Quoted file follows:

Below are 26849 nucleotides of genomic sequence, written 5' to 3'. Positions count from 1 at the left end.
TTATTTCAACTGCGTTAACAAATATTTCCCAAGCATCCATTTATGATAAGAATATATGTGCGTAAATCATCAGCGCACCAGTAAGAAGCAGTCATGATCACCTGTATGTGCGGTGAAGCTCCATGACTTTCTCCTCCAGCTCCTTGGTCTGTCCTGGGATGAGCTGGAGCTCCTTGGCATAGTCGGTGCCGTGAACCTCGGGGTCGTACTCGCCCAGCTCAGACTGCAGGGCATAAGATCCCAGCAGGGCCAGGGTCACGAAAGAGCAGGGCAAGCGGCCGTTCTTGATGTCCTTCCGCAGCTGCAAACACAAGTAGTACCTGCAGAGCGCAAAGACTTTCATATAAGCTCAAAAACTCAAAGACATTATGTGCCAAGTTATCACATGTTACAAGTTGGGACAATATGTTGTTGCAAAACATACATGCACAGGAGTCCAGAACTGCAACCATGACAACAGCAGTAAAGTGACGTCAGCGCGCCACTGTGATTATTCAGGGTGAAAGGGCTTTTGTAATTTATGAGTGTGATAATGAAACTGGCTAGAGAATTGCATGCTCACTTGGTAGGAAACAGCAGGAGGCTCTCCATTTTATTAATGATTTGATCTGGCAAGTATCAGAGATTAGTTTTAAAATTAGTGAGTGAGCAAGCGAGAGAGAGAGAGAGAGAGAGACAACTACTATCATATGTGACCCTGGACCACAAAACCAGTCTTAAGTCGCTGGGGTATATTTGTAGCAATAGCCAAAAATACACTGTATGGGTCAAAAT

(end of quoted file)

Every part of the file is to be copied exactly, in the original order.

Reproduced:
Below are 26849 nucleotides of genomic sequence, written 5' to 3'. Positions count from 1 at the left end.
TTATTTCAACTGCGTTAACAAATATTTCCCAAGCATCCATTTATGATAAGAATATATGTGCGTAAATCATCAGCGCACCAGTAAGAAGCAGTCATGATCACCTGTATGTGCGGTGAAGCTCCATGACTTTCTCCTCCAGCTCCTTGGTCTGTCCTGGGATGAGCTGGAGCTCCTTGGCATAGTCGGTGCCGTGAACCTCGGGGTCGTACTCGCCCAGCTCAGACTGCAGGGCATAAGATCCCAGCAGGGCCAGGGTCACGAAAGAGCAGGGCAAGCGGCCGTTCTTGATGTCCTTCCGCAGCTGCAAACACAAGTAGTACCTGCAGAGCGCAAAGACTTTCATATAAGCTCAAAAACTCAAAGACATTATGTGCCAAGTTATCACATGTTACAAGTTGGGACAATATGTTGTTGCAAAACATACATGCACAGGAGTCCAGAACTGCAACCATGACAACAGCAGTAAAGTGACGTCAGCGCGCCACTGTGATTATTCAGGGTGAAAGGGCTTTTGTAATTTATGAGTGTGATAATGAAACTGGCTAGAGAATTGCATGCTCACTTGGTAGGAAACAGCAGGAGGCTCTCCATTTTATTAATGATTTGATCTGGCAAGTATCAGAGATTAGTTTTAAAATTAGTGAGTGAGCAAGCGAGAGAGAGAGAGAGAGAGAGACAACTACTATCATATGTGACCCTGGACCACAAAACCAGTCTTAAGTCGCTGGGGTATATTTGTAGCAATAGCCAAAAATACACTGTATGGGTCAAAAT